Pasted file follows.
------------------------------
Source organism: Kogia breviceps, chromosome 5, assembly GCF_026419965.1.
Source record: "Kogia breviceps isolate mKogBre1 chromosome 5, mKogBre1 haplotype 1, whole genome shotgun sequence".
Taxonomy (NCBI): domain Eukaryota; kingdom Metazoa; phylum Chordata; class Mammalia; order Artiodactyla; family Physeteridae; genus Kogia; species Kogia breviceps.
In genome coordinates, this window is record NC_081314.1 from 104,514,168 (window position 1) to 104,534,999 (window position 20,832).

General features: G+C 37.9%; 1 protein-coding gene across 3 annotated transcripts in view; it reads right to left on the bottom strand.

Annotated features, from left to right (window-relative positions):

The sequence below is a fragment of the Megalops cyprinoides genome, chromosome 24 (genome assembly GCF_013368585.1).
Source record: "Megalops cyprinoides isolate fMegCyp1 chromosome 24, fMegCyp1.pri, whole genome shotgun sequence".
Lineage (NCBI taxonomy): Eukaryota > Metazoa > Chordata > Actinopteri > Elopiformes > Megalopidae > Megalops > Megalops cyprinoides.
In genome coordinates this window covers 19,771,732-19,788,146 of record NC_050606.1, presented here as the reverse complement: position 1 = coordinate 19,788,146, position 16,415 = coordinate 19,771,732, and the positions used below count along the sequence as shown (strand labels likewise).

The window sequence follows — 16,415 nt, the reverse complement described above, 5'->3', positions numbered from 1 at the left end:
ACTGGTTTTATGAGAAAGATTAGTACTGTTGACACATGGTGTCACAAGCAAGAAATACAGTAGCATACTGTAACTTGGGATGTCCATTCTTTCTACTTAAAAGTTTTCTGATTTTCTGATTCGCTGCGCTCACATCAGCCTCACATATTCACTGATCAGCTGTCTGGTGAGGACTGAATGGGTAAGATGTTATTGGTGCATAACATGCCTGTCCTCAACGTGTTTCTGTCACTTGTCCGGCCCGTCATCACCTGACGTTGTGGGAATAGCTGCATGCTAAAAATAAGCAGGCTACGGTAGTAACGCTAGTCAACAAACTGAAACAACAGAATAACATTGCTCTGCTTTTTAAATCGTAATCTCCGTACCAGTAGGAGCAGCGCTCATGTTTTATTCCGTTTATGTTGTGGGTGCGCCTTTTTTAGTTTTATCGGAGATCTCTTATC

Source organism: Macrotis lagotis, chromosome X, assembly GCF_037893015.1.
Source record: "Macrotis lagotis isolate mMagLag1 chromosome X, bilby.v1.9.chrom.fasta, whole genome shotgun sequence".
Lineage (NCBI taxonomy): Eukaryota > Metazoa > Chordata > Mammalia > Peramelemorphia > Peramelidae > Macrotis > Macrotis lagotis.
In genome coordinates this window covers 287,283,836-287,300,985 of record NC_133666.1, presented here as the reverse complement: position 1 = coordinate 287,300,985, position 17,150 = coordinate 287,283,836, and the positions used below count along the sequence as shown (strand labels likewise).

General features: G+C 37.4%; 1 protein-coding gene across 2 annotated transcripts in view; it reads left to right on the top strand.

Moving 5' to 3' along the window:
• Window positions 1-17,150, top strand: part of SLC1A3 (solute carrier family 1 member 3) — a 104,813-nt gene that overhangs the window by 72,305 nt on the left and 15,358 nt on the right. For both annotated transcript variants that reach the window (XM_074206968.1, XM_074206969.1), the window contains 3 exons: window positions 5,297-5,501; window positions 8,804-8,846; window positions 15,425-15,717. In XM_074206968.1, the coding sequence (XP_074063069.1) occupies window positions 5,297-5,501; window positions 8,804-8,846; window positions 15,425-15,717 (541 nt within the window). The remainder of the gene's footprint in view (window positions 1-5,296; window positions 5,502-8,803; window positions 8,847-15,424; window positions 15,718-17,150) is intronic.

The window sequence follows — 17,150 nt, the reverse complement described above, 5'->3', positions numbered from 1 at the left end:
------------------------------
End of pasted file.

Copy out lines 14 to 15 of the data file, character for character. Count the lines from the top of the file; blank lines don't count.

Source record: "Macrotis lagotis isolate mMagLag1 chromosome X, bilby.v1.9.chrom.fasta, whole genome shotgun sequence".
Lineage (NCBI taxonomy): Eukaryota > Metazoa > Chordata > Mammalia > Peramelemorphia > Peramelidae > Macrotis > Macrotis lagotis.